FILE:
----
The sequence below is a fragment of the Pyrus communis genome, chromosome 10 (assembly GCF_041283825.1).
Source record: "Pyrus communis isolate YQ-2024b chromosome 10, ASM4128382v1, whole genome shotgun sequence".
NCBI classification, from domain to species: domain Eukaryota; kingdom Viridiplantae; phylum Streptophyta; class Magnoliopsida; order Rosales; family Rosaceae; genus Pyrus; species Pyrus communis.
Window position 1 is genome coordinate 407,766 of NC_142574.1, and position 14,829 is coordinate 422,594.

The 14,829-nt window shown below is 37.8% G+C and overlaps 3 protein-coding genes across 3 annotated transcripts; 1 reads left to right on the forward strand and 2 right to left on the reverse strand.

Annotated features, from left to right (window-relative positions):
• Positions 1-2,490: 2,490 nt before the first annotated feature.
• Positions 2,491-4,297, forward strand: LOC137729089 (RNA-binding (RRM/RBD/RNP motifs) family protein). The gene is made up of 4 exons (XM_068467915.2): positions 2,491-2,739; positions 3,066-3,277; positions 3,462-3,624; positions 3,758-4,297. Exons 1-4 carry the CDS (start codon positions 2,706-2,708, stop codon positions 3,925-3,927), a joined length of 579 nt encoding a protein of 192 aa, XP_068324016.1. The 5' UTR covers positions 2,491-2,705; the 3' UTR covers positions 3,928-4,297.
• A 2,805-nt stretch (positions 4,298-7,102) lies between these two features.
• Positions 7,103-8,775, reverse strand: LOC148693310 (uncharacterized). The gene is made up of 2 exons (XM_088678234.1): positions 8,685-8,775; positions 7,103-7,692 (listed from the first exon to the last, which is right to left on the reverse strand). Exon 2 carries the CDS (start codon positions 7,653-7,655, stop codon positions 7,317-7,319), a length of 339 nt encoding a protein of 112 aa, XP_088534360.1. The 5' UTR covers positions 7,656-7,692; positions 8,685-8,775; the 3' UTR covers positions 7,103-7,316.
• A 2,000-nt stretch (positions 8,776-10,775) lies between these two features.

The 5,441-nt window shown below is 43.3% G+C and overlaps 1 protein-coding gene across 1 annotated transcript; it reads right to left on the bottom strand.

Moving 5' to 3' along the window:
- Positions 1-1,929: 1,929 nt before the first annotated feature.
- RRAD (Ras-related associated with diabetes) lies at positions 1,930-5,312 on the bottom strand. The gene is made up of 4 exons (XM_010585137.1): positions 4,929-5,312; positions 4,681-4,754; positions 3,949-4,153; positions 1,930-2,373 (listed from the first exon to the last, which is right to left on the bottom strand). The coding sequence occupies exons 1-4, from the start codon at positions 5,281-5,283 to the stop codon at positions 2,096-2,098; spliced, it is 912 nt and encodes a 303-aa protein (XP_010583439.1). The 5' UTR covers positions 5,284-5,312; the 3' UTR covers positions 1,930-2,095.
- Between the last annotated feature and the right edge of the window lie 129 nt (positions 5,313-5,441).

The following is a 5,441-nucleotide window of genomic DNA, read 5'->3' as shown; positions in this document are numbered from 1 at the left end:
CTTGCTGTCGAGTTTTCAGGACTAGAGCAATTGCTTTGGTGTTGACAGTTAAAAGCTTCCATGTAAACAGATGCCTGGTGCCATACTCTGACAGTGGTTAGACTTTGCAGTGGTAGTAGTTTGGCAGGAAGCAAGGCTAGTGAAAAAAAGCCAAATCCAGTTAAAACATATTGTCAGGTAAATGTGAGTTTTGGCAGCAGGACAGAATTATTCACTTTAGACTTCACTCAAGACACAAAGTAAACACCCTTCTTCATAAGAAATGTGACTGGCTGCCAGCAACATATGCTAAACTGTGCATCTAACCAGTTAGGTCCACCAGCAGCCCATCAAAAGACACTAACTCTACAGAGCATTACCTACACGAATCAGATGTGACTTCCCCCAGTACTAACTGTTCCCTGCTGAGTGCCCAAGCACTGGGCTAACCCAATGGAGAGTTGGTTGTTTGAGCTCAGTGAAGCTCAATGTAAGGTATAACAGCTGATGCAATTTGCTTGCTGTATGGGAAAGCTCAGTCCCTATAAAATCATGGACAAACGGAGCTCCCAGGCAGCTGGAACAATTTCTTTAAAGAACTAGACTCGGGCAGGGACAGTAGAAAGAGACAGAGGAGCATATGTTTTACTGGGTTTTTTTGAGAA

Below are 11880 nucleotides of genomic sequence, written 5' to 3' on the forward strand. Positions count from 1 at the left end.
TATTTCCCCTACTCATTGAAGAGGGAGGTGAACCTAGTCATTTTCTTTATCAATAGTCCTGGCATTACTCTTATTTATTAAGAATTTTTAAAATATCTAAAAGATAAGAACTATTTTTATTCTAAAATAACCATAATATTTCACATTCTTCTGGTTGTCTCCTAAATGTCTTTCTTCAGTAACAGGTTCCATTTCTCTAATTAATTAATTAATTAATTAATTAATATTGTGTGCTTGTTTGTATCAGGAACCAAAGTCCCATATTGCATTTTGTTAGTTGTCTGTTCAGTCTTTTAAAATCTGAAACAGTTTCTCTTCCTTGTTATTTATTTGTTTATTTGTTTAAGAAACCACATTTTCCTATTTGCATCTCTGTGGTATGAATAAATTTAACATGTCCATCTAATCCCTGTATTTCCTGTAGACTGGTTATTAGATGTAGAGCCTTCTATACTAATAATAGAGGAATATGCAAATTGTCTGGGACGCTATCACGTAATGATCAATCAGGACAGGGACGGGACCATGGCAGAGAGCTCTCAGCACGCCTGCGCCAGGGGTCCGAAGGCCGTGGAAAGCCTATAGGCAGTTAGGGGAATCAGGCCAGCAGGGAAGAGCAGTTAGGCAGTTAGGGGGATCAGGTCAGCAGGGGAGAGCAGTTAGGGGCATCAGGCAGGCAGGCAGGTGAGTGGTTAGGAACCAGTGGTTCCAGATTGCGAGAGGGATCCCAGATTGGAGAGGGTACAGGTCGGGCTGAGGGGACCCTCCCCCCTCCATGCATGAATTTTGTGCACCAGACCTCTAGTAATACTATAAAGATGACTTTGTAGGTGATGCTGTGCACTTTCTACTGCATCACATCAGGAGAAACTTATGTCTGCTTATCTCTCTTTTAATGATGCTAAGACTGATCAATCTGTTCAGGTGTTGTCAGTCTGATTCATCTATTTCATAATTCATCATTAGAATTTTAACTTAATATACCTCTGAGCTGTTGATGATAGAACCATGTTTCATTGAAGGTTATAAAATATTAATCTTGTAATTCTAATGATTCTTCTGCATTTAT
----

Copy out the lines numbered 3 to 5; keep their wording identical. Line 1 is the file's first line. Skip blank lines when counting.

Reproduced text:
NCBI classification, from domain to species: domain Eukaryota; kingdom Viridiplantae; phylum Streptophyta; class Magnoliopsida; order Rosales; family Rosaceae; genus Pyrus; species Pyrus communis.
Window position 1 is genome coordinate 407,766 of NC_142574.1, and position 14,829 is coordinate 422,594.

The 14,829-nt window shown below is 37.8% G+C and overlaps 3 protein-coding genes across 3 annotated transcripts; 1 reads left to right on the forward strand and 2 right to left on the reverse strand.